Pretty soon, McDonald's diners won't find Heinz ketchup under the Golden Arches, the Pittsburgh Post-Gazette reports
The Oak Brook, Ill., -based fast-food chain decided to drop the brand after its maker, H.J. Heinz Co. of Pittsburgh, hired former CEO of arch-rival Burger King Wordwide, Bernardo Hees, to run the giant food company.
Hees, a partner in the investment firm that acquired Burger King in 2010 and Heinz this year, is vice chairman of the Burger King board.
Heinz had attempted to become more actively involved in the McDonald's operations after a previously strained relationship in the 70s. That discord 40 years ago occurred after Heinz, facing a tomato shortage, could not keep up with McDonald's growing demands.
McDonald's, known for its signature Big Macs, Chicken McNuggets, and hot, salty fries, has about 34,000 locations worldwide.
The loss of McDonald's as a customer, the paper said, is likely to have a bigger impact internationally than in the United States, where Heinz is used only in Pittsburgh and Minneapolis market areas.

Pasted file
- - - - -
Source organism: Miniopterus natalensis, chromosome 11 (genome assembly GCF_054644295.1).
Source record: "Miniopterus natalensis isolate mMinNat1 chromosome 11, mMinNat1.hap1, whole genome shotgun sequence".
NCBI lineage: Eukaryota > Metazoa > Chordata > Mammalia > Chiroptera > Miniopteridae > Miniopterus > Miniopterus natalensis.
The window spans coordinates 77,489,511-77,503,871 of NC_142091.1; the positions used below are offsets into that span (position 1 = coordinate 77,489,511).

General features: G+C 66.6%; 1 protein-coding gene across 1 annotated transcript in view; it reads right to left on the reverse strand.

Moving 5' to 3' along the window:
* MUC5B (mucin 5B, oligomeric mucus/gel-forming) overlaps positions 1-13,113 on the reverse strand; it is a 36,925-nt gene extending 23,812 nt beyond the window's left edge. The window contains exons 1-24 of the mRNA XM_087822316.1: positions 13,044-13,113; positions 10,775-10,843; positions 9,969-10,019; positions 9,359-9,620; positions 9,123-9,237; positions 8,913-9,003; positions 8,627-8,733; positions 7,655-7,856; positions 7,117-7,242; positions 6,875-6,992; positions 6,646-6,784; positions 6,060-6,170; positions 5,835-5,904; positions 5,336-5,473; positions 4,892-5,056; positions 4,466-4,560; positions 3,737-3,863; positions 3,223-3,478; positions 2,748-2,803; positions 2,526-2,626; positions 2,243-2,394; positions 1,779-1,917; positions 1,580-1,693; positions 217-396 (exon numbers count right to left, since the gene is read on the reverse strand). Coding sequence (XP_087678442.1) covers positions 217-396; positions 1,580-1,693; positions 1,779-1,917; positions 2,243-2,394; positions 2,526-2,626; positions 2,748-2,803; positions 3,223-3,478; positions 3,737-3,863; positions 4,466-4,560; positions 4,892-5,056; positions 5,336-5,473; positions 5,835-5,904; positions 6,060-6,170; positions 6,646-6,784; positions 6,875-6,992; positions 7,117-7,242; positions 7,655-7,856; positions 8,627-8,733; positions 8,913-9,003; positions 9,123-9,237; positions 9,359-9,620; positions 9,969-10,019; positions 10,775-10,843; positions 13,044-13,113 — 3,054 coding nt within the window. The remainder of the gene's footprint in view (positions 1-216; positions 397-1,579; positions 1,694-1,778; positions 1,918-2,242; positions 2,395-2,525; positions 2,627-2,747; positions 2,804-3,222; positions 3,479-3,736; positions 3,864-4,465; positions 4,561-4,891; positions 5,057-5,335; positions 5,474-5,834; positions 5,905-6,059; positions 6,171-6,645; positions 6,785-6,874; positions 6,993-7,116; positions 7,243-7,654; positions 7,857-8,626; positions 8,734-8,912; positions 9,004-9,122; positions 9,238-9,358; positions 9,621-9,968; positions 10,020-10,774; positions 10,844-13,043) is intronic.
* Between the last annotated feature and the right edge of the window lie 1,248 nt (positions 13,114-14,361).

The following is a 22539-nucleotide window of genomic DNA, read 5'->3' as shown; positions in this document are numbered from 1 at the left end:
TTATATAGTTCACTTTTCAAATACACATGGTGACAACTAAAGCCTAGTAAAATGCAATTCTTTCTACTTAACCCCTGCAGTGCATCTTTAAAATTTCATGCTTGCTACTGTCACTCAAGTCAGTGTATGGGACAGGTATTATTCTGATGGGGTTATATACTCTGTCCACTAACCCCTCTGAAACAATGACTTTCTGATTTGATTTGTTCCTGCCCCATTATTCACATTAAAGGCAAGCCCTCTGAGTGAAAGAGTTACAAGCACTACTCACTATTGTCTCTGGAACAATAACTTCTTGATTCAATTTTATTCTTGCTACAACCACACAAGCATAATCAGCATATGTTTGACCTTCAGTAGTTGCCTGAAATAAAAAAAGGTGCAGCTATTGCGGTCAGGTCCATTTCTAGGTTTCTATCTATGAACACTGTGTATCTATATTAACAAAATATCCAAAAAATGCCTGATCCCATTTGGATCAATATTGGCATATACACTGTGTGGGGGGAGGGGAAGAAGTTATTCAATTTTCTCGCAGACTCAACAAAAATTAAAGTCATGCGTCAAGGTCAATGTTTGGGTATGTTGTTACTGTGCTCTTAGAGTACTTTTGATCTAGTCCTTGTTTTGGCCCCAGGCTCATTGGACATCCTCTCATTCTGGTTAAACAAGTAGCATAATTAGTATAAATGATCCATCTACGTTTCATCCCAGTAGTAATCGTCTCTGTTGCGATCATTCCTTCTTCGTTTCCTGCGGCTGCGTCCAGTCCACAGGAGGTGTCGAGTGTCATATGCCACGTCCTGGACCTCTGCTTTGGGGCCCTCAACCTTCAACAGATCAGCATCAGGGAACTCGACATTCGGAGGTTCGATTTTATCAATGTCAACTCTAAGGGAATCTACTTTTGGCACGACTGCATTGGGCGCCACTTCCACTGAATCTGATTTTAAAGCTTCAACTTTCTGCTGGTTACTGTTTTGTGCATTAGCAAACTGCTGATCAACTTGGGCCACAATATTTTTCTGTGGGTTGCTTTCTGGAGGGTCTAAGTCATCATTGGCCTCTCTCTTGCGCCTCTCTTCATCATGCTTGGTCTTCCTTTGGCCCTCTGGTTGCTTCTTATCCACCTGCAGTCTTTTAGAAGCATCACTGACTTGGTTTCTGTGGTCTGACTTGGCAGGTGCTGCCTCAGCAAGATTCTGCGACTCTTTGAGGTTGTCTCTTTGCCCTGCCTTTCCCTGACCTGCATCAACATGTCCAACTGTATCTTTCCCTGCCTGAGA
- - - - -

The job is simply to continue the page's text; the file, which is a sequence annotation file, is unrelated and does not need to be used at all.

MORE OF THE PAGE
"It's a global transition to other suppliers," said Lisa McComb, director of U.S. media relations for McDonald's.
Heinz holds a greater market share for fast food restaurants like Chick-fil-A and Wendy's. Both brands use Heinz's portion-controlled servings of ketchup.
A spokesman for Heinz said the company didn't discuss customer relationships.
"All our food-service customers globally remain valuable to the company and are an important part of what has made the H.J. Heinz Co. what it is today, said senior vice president of corporate and governmental affairs, Michael Mullen to the Post-Gazette.
"We continue to operate respecting every customer while upholding the high level of confidentiality and business ethics that the H.J. Heinz Co. has built with our business partners over the years."
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